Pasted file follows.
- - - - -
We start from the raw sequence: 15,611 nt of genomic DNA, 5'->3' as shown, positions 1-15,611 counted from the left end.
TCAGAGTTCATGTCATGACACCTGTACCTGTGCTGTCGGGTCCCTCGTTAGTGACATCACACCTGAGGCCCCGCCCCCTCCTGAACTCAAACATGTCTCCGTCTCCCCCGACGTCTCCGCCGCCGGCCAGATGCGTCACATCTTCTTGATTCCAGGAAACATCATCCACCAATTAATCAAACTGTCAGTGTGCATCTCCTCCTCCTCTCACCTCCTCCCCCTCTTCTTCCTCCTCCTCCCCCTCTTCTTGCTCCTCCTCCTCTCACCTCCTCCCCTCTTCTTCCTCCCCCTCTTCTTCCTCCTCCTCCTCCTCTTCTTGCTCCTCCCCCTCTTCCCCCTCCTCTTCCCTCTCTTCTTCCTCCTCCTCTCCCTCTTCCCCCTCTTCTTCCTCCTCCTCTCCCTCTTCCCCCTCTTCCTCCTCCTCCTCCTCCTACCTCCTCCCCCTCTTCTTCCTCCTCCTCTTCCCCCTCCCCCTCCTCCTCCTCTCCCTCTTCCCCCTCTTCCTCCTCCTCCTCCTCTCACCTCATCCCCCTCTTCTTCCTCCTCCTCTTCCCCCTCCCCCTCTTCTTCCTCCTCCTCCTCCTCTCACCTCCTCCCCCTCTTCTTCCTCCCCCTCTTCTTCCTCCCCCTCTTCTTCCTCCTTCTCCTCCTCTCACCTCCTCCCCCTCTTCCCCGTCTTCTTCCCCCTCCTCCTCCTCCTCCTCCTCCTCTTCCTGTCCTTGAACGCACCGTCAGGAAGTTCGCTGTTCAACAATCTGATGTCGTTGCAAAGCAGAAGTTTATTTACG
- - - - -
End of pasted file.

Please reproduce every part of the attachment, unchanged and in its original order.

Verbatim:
We start from the raw sequence: 15,611 nt of genomic DNA, 5'->3' as shown, positions 1-15,611 counted from the left end.
TCAGAGTTCATGTCATGACACCTGTACCTGTGCTGTCGGGTCCCTCGTTAGTGACATCACACCTGAGGCCCCGCCCCCTCCTGAACTCAAACATGTCTCCGTCTCCCCCGACGTCTCCGCCGCCGGCCAGATGCGTCACATCTTCTTGATTCCAGGAAACATCATCCACCAATTAATCAAACTGTCAGTGTGCATCTCCTCCTCCTCTCACCTCCTCCCCCTCTTCTTCCTCCTCCTCCCCCTCTTCTTGCTCCTCCTCCTCTCACCTCCTCCCCTCTTCTTCCTCCCCCTCTTCTTCCTCCTCCTCCTCCTCTTCTTGCTCCTCCCCCTCTTCCCCCTCCTCTTCCCTCTCTTCTTCCTCCTCCTCTCCCTCTTCCCCCTCTTCTTCCTCCTCCTCTCCCTCTTCCCCCTCTTCCTCCTCCTCCTCCTCCTACCTCCTCCCCCTCTTCTTCCTCCTCCTCTTCCCCCTCCCCCTCCTCCTCCTCTCCCTCTTCCCCCTCTTCCTCCTCCTCCTCCTCTCACCTCATCCCCCTCTTCTTCCTCCTCCTCTTCCCCCTCCCCCTCTTCTTCCTCCTCCTCCTCCTCTCACCTCCTCCCCCTCTTCTTCCTCCCCCTCTTCTTCCTCCCCCTCTTCTTCCTCCTTCTCCTCCTCTCACCTCCTCCCCCTCTTCCCCGTCTTCTTCCCCCTCCTCCTCCTCCTCCTCCTCCTCTTCCTGTCCTTGAACGCACCGTCAGGAAGTTCGCTGTTCAACAATCTGATGTCGTTGCAAAGCAGAAGTTTATTTACG